Futurehealth Winter Brain, Optimal Functioning & Positive Psychology and StoryCon Meeting

Jan 19-22, 2007 Palm Springs, CA  Pre-Conference Courses Jan 15-18        

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Sue Othmer

Sue Othmer

Sue Othmer is Clinical Director of the EEG Institute in Woodland Hills, California. She has been involved in clinical research and the development of EEG biofeedback protocols since 1988. She teaches professional training courses in EEG biofeedback, and presents clinical research findings in professional forums.



EEG Foundations Course #317):  An Evolving Clinical Model of Neurofeedback 

In order to understand and effectively use neurofeedback, it is helpful to consider how the brain manages its own brain states, and how this process is disregulated in different individuals. Neurofeedback will be seen first as an exercise in self-regulation of state and second as a process for accessing deep states for resolution of learned fears and habits.

An evolving clinical model will be discussed that helps guide neurofeedback assessment and training in order to optimize training benefits for each client. Understanding the specific effects of reward and inhibit frequencies allows the adjustment of training protocol within and between sessions according to the clientís response to training. General and specific effects of training different cortical sites also guide protocol development to address each individualís specific symptoms.

The clinical model allows us to think about neurofeedback as a process of improving function by increasing self-regulation of brain states. This applies both to symptom reduction and also to peak performance applications. Tools for assessing and tracking performance will be discussed. Expected outcomes will be considered in terms of rate of progress, and short-term and long-term gains with varying clinical complexity.


Plenary #318):  More Effective Neurofeedback with Very High-Arousal Clients: Going Below 0-3 Hz 

High-arousal neurofeedback clients have continued to challenge us over the years to develop techniques that are sufficiently calming. Each new approach has extended our reach, but also revealed a population that could benefit from even more calming. This past year has seen another breakthrough in our ability to help a broader spectrum of high-arousal clients and to impact them more profoundly. We are now achieving greater clinical success with symptoms of autism, reactive attachment disorder and childhood bipolar disorder, as well as severe pain, anxiety and sleep disorders,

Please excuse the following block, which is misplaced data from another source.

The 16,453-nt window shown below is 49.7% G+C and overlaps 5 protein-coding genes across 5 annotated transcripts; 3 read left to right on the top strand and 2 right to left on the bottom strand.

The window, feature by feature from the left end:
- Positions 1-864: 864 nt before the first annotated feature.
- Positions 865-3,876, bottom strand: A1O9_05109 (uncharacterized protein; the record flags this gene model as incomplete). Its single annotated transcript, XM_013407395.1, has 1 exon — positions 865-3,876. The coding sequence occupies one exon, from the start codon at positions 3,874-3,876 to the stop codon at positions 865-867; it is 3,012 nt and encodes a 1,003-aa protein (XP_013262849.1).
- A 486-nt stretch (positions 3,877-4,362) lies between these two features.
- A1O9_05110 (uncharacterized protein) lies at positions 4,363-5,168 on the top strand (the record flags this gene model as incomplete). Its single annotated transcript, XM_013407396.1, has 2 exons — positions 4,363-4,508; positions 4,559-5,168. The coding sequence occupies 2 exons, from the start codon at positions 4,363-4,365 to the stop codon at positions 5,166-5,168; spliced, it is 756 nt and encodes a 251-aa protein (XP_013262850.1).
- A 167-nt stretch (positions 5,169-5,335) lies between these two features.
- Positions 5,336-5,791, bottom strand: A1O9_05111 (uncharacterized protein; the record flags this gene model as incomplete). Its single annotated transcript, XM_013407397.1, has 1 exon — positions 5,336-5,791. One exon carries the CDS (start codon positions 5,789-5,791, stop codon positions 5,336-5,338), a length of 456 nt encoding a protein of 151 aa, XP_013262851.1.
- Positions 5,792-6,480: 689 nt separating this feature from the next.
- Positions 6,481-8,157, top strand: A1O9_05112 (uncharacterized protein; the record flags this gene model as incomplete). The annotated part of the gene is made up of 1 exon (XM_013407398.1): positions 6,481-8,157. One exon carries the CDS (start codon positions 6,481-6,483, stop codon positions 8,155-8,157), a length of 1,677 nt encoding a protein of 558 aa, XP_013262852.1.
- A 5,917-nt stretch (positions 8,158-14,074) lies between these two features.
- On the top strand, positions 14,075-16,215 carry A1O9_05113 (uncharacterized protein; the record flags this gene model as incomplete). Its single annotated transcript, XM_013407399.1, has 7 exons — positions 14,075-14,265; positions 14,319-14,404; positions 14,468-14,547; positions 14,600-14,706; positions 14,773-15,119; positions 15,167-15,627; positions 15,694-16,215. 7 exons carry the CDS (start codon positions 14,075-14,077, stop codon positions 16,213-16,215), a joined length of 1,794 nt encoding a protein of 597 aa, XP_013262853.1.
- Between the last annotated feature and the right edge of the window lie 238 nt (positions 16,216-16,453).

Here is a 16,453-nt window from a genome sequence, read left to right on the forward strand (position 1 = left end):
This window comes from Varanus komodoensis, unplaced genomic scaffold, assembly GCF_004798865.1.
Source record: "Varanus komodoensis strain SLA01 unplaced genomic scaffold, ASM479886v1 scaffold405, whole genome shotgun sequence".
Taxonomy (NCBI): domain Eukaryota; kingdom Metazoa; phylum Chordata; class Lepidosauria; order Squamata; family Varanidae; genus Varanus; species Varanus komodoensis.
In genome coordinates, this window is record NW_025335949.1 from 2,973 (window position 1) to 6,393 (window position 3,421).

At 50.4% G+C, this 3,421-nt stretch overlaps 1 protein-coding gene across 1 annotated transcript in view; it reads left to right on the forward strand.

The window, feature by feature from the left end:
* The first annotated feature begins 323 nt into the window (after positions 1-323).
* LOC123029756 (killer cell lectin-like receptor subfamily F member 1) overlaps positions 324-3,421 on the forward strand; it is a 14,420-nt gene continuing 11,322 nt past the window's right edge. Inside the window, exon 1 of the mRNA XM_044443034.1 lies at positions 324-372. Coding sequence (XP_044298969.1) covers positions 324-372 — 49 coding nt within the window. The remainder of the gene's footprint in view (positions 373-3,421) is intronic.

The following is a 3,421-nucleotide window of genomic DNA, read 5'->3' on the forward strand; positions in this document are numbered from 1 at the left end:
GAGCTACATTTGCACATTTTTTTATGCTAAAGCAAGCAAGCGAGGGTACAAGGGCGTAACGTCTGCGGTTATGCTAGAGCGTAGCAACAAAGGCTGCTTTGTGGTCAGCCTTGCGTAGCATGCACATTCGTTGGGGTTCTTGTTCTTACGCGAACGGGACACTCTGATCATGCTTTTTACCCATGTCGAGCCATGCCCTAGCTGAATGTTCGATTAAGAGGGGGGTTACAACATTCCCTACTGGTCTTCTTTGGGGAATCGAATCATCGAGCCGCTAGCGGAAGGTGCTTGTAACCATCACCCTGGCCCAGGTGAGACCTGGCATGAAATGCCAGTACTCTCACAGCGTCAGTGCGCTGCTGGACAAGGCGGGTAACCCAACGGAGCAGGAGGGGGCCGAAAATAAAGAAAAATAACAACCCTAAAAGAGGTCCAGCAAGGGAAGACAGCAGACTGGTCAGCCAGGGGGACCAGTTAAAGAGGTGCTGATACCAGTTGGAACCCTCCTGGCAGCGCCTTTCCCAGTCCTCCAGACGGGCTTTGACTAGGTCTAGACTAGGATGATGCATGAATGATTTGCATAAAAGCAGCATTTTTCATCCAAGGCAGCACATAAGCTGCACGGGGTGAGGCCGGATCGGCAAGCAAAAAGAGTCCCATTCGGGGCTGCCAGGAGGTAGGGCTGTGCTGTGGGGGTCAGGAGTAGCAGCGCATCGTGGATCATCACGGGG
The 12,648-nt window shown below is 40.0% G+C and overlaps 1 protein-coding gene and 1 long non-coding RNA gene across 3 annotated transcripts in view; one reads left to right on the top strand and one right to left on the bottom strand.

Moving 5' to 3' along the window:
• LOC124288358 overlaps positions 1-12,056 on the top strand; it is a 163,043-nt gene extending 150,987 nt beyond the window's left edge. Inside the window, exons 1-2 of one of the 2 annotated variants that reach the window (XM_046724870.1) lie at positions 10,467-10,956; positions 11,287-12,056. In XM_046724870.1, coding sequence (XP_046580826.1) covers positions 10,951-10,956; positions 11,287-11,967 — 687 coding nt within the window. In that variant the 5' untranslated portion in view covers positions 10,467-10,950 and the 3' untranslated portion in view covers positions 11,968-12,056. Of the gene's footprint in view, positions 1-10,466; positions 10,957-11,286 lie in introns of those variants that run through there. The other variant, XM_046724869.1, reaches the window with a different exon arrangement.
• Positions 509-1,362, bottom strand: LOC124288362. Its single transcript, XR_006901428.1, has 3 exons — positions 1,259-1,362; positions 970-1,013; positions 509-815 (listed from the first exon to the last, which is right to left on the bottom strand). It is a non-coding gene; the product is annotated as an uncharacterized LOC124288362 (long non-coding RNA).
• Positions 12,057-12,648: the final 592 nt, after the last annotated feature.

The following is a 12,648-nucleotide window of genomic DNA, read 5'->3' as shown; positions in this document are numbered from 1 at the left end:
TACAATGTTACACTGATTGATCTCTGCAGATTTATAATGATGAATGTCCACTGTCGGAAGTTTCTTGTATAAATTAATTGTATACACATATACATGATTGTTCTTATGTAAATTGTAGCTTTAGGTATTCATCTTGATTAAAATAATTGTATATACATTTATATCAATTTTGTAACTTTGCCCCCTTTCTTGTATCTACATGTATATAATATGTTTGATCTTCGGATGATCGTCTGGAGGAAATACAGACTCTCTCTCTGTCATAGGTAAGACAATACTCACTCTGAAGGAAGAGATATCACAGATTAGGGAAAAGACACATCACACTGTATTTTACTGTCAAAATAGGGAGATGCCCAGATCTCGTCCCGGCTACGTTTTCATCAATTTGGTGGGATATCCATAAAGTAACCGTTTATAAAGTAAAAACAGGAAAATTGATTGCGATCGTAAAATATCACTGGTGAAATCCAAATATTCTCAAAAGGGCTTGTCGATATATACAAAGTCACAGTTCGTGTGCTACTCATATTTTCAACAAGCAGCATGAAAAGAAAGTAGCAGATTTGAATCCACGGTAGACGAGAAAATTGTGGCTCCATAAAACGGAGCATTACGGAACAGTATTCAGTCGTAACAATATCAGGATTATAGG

In this presentation we will discuss a model of reward frequency related to individual arousal level. The use of reward frequencies below 0-3 Hz for some individuals will be described for inter-hemispheric and for left and right-hemisphere neurofeedback training.
Implications of this new low frequency training for the clinical model will also be discussed.


Workshop #319):  Neurofeedback with Young Children 

There has been some controversy within the neurofeedback community regarding the possibility of working with children under 6 or 7 years of age. Our clinical experience over the last 20 years is that even very young children are able to effectively engage with and benefit from neurofeedback. This follows from a model of neurofeedback as a simple brain exercise leading to improved self-regulation of brain states. In the first few years of life our brains are learning basic self-regulation of physical, emotional and physiological states. If that development is not on track, it is useful to intervene as soon as possible in order to provide a better foundation for later development.

In this workshop, we will discuss why we might work with young children and what outcomes are expected. We will review our clinical experience with young children and infants who are brain injured, developmentally delayed or dangerously hyperactive, agitated or aggressive. We will also discuss in detail appropriate neurofeedback protocols and feedback modalities, as well as communication and assessment during and between sessions.

 

Details:

 

EEG Foundations Course #317):  An Evolving Clinical Model of Neurofeedback

 

Plenary #318):  More Effective Neurofeedback with Very High-Arousal Clients: Going Below 0-3 Hz

 

Workshop #319):  Neurofeedback with Young Children

 

Contact Info:

Sue Othmer
22020 Clarendon Street
Suite 305
Woodland Hills, California  91367

phone: 818-373-1334
fax: 818-373-1331

sue@eeginfo.com

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